Said Durrah didn’t dream of being in front of an audience as a boy.
Comic Said Durrah performs three shows in the county this week.
In fact, he fought the idea of going on stage for a bit. But once Durrah decided to give comedy a try, he went big. After sending many notes to a producer at a New York City club, Durrah showed up and gave the guy an offer he couldn’t refuse. Put Durrah on stage. If the neophyte comic, who is now 30, wasn’t good, Durrah would never call again. The man bit.
Durrah didn’t know what to do when he entered the club. He was instructed to write 10 minutes of material, which Durrah did on a napkin. Once at the club, before the show, Durrah was often mistaken for the bus boy. A group of girls actually walked in and asked him to clean a table at which they wanted to sit. Durrah threw a towel over his shoulder and obliged. After the show, the same girls wanted his picture.
"Who wants to take a picture with the bus boy?” he laughed and said when sharing the story.
Durrah’s goofy sense of humor, and willingness to work at his craft, paid off. After the show, the producer welcomed Durrah’s call. Durrah has been on the stage since. He’s coming to San Mateo County this week for three shows — his first visit to the Bay Area. While it kicks off in Redwood City with Arab Comedy by the Bay, Durrah promises there are no cultural "inside” jokes.
"Funny is funny,” he said, adding he particularly enjoys when people come to the show with low expectations. It’s those people, he said, who often have the best time.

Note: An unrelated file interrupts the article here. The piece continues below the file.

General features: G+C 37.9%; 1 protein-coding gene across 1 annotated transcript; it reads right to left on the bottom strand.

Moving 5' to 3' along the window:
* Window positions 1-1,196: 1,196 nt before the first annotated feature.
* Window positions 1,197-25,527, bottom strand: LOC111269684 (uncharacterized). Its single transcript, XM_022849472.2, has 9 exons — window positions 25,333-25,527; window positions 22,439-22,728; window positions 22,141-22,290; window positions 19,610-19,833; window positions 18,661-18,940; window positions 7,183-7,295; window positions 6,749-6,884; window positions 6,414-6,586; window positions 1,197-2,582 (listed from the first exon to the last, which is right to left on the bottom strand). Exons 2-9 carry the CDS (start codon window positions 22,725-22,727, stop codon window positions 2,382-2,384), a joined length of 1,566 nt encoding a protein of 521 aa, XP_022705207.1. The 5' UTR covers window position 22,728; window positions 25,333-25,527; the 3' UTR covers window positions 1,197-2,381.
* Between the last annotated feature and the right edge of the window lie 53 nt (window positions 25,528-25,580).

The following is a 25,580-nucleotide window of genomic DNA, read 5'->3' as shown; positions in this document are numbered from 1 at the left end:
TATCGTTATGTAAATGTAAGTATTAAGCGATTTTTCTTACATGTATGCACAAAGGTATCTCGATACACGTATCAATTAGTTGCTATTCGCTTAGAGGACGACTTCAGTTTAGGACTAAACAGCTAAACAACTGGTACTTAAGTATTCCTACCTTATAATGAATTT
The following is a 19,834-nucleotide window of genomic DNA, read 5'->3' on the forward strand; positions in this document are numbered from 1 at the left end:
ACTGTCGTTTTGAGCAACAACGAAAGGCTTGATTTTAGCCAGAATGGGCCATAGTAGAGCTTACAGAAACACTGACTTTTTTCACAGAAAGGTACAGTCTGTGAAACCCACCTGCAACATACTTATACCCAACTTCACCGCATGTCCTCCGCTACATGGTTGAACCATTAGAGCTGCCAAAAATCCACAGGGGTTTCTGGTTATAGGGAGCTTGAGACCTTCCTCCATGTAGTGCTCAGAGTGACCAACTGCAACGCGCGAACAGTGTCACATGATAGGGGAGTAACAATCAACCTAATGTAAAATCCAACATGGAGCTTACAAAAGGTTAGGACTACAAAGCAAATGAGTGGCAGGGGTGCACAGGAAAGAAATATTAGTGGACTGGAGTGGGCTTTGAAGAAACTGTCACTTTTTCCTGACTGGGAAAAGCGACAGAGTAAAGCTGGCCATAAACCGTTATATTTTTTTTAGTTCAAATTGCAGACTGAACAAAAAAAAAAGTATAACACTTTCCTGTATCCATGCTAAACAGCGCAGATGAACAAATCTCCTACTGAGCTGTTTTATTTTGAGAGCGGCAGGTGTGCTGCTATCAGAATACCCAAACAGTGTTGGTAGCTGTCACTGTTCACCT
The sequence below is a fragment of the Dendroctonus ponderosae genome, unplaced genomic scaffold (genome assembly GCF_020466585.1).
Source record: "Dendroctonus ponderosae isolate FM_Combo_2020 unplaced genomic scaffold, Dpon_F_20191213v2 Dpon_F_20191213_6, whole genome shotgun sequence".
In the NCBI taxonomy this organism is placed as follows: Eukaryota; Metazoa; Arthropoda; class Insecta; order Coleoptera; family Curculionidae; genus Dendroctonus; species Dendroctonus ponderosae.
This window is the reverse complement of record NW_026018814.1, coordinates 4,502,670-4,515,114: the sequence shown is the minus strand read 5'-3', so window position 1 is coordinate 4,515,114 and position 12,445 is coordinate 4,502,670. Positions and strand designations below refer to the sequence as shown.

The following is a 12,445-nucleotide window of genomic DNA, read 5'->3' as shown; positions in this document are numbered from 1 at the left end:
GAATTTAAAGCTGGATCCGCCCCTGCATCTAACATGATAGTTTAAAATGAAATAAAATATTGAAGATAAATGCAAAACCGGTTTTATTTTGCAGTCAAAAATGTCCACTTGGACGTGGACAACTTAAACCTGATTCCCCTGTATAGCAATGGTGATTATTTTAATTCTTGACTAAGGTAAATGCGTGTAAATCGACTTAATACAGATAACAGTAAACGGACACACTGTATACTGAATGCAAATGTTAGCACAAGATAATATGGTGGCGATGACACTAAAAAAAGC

Durrah is traveling west from the Washington, D.C. area, where he calls home. Since he was a teen, friends encouraged him to be funny. It wasn’t due to a simple impression or one liner. Instead, Durrah’s tendency to go on long, funny rants that took over conversations led to the conclusion that stand-up comedy might be the right path.
Until giving in to working in comedy, Durrah had many jobs he said helped train him — travel agent, marketing, banking. Jobs, as he said, that required people skills. You need to be able to deal with negative feedback, he said, which now comes in the form of hecklers, but ultimately jobs in which you need people to like you.
Durrah decided to throw himself into the craft, now producing shows and bringing together comics who, while often also Arab, are also funny.
Durrah will be performing 8 p.m. Thursday, Feb. 23 at Club Fox, 2209 Broadway, Redwood City; 8 p.m. Friday, Feb. 24 at the Jordanian American Association Center, 305 Linden Ave., South San Francisco; and 9 p.m. Saturday, Feb. 25 at Tannourine Restaurant, 120 W. 25th Ave., San Mateo. The event at Tannourine includes dinner. Tickets for the events range from $25 to $50. For ticket information visit www.saidsworld.com.
Heather Murtagh can be reached by email: firstname.lastname@example.org or by phone: (650) 344-5200 ext. 105.